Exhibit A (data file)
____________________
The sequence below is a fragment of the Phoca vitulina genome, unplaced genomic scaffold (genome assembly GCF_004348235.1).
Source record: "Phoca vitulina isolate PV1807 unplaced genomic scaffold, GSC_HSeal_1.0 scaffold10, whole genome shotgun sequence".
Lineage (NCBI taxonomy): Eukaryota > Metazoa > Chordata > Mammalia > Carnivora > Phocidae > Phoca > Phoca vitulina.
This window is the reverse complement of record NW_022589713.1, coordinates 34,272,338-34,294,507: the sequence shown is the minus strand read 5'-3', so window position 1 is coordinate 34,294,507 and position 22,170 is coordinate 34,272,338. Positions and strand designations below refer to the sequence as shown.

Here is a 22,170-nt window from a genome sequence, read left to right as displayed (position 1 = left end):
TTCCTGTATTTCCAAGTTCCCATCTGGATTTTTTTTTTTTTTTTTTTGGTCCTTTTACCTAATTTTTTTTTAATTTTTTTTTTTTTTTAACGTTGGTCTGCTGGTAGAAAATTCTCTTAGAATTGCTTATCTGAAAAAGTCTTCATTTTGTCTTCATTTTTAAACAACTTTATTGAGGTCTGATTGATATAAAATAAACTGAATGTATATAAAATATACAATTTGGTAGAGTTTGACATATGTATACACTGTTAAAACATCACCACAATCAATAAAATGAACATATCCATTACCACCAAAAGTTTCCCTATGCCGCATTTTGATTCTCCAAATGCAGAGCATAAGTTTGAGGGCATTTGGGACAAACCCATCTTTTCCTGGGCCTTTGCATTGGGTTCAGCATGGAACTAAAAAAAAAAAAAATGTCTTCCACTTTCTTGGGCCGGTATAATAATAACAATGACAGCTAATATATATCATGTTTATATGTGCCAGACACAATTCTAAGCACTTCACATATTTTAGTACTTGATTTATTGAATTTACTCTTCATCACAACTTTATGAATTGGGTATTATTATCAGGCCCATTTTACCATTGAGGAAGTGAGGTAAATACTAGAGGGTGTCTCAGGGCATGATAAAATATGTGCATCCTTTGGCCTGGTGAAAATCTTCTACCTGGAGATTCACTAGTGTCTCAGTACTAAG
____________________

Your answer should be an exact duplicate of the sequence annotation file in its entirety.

The sequence below is a fragment of the Phoca vitulina genome, unplaced genomic scaffold (genome assembly GCF_004348235.1).
Source record: "Phoca vitulina isolate PV1807 unplaced genomic scaffold, GSC_HSeal_1.0 scaffold10, whole genome shotgun sequence".
Lineage (NCBI taxonomy): Eukaryota > Metazoa > Chordata > Mammalia > Carnivora > Phocidae > Phoca > Phoca vitulina.
This window is the reverse complement of record NW_022589713.1, coordinates 34,272,338-34,294,507: the sequence shown is the minus strand read 5'-3', so window position 1 is coordinate 34,294,507 and position 22,170 is coordinate 34,272,338. Positions and strand designations below refer to the sequence as shown.

Here is a 22,170-nt window from a genome sequence, read left to right as displayed (position 1 = left end):
TTCCTGTATTTCCAAGTTCCCATCTGGATTTTTTTTTTTTTTTTTTTGGTCCTTTTACCTAATTTTTTTTTAATTTTTTTTTTTTTTTAACGTTGGTCTGCTGGTAGAAAATTCTCTTAGAATTGCTTATCTGAAAAAGTCTTCATTTTGTCTTCATTTTTAAACAACTTTATTGAGGTCTGATTGATATAAAATAAACTGAATGTATATAAAATATACAATTTGGTAGAGTTTGACATATGTATACACTGTTAAAACATCACCACAATCAATAAAATGAACATATCCATTACCACCAAAAGTTTCCCTATGCCGCATTTTGATTCTCCAAATGCAGAGCATAAGTTTGAGGGCATTTGGGACAAACCCATCTTTTCCTGGGCCTTTGCATTGGGTTCAGCATGGAACTAAAAAAAAAAAAAATGTCTTCCACTTTCTTGGGCCGGTATAATAATAACAATGACAGCTAATATATATCATGTTTATATGTGCCAGACACAATTCTAAGCACTTCACATATTTTAGTACTTGATTTATTGAATTTACTCTTCATCACAACTTTATGAATTGGGTATTATTATCAGGCCCATTTTACCATTGAGGAAGTGAGGTAAATACTAGAGGGTGTCTCAGGGCATGATAAAATATGTGCATCCTTTGGCCTGGTGAAAATCTTCTACCTGGAGATTCACTAGTGTCTCAGTACTAAG